Face coverings are required at all times on public transport (for children over the age of 11). Where necessary, they may also be appropriate on dedicated school or college transport too (for example, if children are likely to come into very close contact with others outside their year group or who they do not normally meet). If your child has been wearing a face covering before arriving at school or college, it will be important that they understand how to remove it. The government has asked schools to have a process for ensuring face coverings are removed when pupils and staff who use them arrive at school and this should be clearly communicated.
Children and young people must wash their hands immediately on arrival at school or college, dispose of any temporary face coverings they may have been wearing in a covered bin, or place reusable face coverings in a plastic bag they can take home with them, and then wash their hands again before heading to their classroom.
Public Health England does not recommend the use of face coverings in schools. They are not required in schools as pupils and staff are mixing in consistent groups, and because misuse may inadvertently increase the risk of transmission.
Curriculum, exams and inspection
The government has set out clear expectations on what schools are expected to teach when pupils return in September. Schools will continue to provide an ambitious and broad curriculum in all subjects.
There may need to be changes to some subjects - such as PE and music - to ensure they can be delivered as safely as possible.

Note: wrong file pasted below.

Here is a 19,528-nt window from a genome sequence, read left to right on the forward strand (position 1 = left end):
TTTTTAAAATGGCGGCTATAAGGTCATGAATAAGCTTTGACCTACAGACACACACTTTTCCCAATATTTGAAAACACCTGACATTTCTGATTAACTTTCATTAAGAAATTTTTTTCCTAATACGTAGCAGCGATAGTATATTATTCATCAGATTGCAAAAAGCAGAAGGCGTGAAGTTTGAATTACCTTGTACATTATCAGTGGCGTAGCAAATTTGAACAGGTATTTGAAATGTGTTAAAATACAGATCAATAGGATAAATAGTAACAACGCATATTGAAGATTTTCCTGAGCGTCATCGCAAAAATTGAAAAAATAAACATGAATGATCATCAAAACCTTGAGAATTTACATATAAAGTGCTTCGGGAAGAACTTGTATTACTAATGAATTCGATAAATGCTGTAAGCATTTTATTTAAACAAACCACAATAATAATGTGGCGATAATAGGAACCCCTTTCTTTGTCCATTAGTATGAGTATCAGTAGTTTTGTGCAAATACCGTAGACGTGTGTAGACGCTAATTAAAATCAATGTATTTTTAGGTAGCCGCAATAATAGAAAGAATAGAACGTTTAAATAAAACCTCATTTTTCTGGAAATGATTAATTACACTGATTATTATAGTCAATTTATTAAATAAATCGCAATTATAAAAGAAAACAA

Schools and colleges will also make plans for the provision of remote education where needed, to ensure that the small number of children and young people that need to be educated at home, for example, due to shielding or self-isolation, are given the support they need to continue learning.
The government has already announced a package worth £1 billion to ensure that schools have the resources they need to help primary and secondary pupils make up for lost teaching time, with extra support for those who need it most.
The government has also set out expectations that we expect colleges to return to full high-quality study programmes in the new academic year.
Assessment and exams
We recognise that children and young people will have missed a critical period of their learning due to lockdown in the 2019 to 2020 academic year. It is vital that we better understand the impact of coronavirus (COVID-19) on children nationally and can give support to schools that need it the most. The government is, therefore, planning on the basis that statutory primary assessments (for those going into year 6 in September) will take place in summer 2021.
Following the cancellation of summer 2020 exams (GCSEs, A levels and technical qualifications), the exam boards will be providing students who were due to sit exams this year with calculated grades.
In most cases, students will use the grades they receive in the summer to move onto their next step. The government has also announced that there will be an opportunity for students to sit exams in the autumn if they are unhappy with their grades.
For those pupils going into year 11 and year 13 from September, the government is planning on the basis that GCSEs and A levels will take place in summer 2021, with some adaptations, including to help pupils catch up.
The government has also confirmed that in the autumn term, Ofsted inspectors will visit a sample of schools to discuss how they are supporting pupils back into school. These visits will not result in a graded judgement for the school.
It is intended that routine Ofsted inspections will restart from January 2021, so that parents can have the information and assurances they need and rely on, with the exact timing being kept under review.